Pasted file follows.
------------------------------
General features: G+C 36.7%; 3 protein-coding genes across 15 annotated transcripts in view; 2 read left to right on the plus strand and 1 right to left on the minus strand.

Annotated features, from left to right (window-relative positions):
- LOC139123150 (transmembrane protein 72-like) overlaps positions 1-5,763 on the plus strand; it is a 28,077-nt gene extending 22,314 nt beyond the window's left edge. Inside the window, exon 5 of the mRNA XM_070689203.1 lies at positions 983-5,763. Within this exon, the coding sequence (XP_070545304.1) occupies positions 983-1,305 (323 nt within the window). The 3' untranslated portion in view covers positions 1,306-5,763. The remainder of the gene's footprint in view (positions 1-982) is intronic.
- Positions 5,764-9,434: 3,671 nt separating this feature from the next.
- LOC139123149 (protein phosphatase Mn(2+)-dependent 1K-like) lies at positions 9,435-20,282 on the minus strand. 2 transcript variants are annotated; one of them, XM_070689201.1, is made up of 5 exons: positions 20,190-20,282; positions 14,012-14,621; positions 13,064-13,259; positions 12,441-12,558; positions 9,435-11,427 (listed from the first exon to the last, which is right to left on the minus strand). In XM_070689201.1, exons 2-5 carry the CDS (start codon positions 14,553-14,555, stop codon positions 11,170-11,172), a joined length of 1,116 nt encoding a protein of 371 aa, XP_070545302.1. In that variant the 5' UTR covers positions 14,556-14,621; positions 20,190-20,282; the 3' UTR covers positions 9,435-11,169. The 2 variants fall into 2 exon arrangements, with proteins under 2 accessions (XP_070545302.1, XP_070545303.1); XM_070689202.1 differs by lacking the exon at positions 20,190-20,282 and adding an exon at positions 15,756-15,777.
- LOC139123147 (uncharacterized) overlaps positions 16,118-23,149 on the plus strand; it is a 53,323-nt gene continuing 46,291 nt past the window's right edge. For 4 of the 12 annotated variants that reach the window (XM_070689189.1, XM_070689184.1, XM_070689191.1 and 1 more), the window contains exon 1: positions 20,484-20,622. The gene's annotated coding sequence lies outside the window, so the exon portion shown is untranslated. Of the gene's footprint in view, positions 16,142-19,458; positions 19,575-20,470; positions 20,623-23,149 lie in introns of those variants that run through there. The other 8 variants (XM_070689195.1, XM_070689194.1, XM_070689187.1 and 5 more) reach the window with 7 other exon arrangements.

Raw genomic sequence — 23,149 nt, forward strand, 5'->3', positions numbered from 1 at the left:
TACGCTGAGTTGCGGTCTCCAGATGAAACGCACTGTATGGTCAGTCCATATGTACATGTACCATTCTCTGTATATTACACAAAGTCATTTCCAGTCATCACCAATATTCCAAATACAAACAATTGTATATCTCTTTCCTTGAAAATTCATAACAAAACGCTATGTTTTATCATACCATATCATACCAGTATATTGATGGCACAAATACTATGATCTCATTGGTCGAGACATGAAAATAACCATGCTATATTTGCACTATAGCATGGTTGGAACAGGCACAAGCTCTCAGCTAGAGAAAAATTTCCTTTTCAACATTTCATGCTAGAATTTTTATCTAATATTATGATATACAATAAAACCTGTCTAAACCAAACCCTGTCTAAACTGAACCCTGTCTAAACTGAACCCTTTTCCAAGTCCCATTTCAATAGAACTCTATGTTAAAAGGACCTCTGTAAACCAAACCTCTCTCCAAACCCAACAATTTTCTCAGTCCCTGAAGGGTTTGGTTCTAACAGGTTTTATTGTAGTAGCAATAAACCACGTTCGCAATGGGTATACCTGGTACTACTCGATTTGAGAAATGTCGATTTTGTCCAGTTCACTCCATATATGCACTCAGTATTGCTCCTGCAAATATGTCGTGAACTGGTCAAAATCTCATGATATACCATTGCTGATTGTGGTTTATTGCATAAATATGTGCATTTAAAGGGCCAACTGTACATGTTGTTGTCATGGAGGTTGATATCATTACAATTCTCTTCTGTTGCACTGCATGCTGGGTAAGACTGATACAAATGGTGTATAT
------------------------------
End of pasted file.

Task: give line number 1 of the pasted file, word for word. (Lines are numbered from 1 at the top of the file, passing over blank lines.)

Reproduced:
General features: G+C 36.7%; 3 protein-coding genes across 15 annotated transcripts in view; 2 read left to right on the plus strand and 1 right to left on the minus strand.